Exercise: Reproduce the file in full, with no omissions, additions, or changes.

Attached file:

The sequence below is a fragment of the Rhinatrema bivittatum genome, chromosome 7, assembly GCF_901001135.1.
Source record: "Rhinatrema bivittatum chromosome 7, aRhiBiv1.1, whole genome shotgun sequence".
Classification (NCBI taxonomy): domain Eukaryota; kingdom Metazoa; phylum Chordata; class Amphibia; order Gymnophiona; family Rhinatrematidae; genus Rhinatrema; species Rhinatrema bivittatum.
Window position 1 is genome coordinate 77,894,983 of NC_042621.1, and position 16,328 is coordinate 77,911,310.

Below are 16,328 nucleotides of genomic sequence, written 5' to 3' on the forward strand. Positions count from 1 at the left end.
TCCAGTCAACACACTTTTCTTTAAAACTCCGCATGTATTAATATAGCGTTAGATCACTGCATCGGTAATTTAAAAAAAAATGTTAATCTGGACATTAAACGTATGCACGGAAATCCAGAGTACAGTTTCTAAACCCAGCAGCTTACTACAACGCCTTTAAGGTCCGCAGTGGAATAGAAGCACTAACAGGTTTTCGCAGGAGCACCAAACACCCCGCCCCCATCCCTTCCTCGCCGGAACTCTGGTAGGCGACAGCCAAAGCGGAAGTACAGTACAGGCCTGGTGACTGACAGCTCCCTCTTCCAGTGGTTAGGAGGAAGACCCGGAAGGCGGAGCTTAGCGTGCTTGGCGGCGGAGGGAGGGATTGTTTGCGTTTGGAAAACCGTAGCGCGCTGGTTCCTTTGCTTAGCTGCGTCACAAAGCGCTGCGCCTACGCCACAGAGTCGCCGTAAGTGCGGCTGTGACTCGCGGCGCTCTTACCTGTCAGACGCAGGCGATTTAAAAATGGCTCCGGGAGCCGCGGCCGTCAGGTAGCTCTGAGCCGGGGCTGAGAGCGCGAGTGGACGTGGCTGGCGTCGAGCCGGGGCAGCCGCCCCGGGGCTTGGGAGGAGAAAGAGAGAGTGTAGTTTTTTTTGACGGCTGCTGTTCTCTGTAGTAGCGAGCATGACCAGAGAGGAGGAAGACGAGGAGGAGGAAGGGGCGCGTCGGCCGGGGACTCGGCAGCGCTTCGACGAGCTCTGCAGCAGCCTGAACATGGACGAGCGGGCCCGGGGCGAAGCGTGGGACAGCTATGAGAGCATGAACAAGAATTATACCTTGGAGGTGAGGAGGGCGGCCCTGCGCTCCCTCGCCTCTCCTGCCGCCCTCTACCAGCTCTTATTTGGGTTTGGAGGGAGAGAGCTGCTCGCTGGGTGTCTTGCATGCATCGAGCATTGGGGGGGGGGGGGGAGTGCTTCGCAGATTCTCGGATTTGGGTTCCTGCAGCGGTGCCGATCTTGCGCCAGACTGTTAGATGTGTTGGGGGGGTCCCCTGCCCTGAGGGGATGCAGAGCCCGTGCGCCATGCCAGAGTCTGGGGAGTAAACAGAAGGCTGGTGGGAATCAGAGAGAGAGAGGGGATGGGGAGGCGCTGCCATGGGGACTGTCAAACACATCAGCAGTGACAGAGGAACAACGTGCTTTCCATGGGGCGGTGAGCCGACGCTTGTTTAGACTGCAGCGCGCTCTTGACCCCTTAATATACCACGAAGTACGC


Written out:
The sequence below is a fragment of the Rhinatrema bivittatum genome, chromosome 7, assembly GCF_901001135.1.
Source record: "Rhinatrema bivittatum chromosome 7, aRhiBiv1.1, whole genome shotgun sequence".
Classification (NCBI taxonomy): domain Eukaryota; kingdom Metazoa; phylum Chordata; class Amphibia; order Gymnophiona; family Rhinatrematidae; genus Rhinatrema; species Rhinatrema bivittatum.
Window position 1 is genome coordinate 77,894,983 of NC_042621.1, and position 16,328 is coordinate 77,911,310.

Below are 16,328 nucleotides of genomic sequence, written 5' to 3' on the forward strand. Positions count from 1 at the left end.
TCCAGTCAACACACTTTTCTTTAAAACTCCGCATGTATTAATATAGCGTTAGATCACTGCATCGGTAATTTAAAAAAAAATGTTAATCTGGACATTAAACGTATGCACGGAAATCCAGAGTACAGTTTCTAAACCCAGCAGCTTACTACAACGCCTTTAAGGTCCGCAGTGGAATAGAAGCACTAACAGGTTTTCGCAGGAGCACCAAACACCCCGCCCCCATCCCTTCCTCGCCGGAACTCTGGTAGGCGACAGCCAAAGCGGAAGTACAGTACAGGCCTGGTGACTGACAGCTCCCTCTTCCAGTGGTTAGGAGGAAGACCCGGAAGGCGGAGCTTAGCGTGCTTGGCGGCGGAGGGAGGGATTGTTTGCGTTTGGAAAACCGTAGCGCGCTGGTTCCTTTGCTTAGCTGCGTCACAAAGCGCTGCGCCTACGCCACAGAGTCGCCGTAAGTGCGGCTGTGACTCGCGGCGCTCTTACCTGTCAGACGCAGGCGATTTAAAAATGGCTCCGGGAGCCGCGGCCGTCAGGTAGCTCTGAGCCGGGGCTGAGAGCGCGAGTGGACGTGGCTGGCGTCGAGCCGGGGCAGCCGCCCCGGGGCTTGGGAGGAGAAAGAGAGAGTGTAGTTTTTTTTGACGGCTGCTGTTCTCTGTAGTAGCGAGCATGACCAGAGAGGAGGAAGACGAGGAGGAGGAAGGGGCGCGTCGGCCGGGGACTCGGCAGCGCTTCGACGAGCTCTGCAGCAGCCTGAACATGGACGAGCGGGCCCGGGGCGAAGCGTGGGACAGCTATGAGAGCATGAACAAGAATTATACCTTGGAGGTGAGGAGGGCGGCCCTGCGCTCCCTCGCCTCTCCTGCCGCCCTCTACCAGCTCTTATTTGGGTTTGGAGGGAGAGAGCTGCTCGCTGGGTGTCTTGCATGCATCGAGCATTGGGGGGGGGGGGGGAGTGCTTCGCAGATTCTCGGATTTGGGTTCCTGCAGCGGTGCCGATCTTGCGCCAGACTGTTAGATGTGTTGGGGGGGTCCCCTGCCCTGAGGGGATGCAGAGCCCGTGCGCCATGCCAGAGTCTGGGGAGTAAACAGAAGGCTGGTGGGAATCAGAGAGAGAGAGGGGATGGGGAGGCGCTGCCATGGGGACTGTCAAACACATCAGCAGTGACAGAGGAACAACGTGCTTTCCATGGGGCGGTGAGCCGACGCTTGTTTAGACTGCAGCGCGCTCTTGACCCCTTAATATACCACGAAGTACGC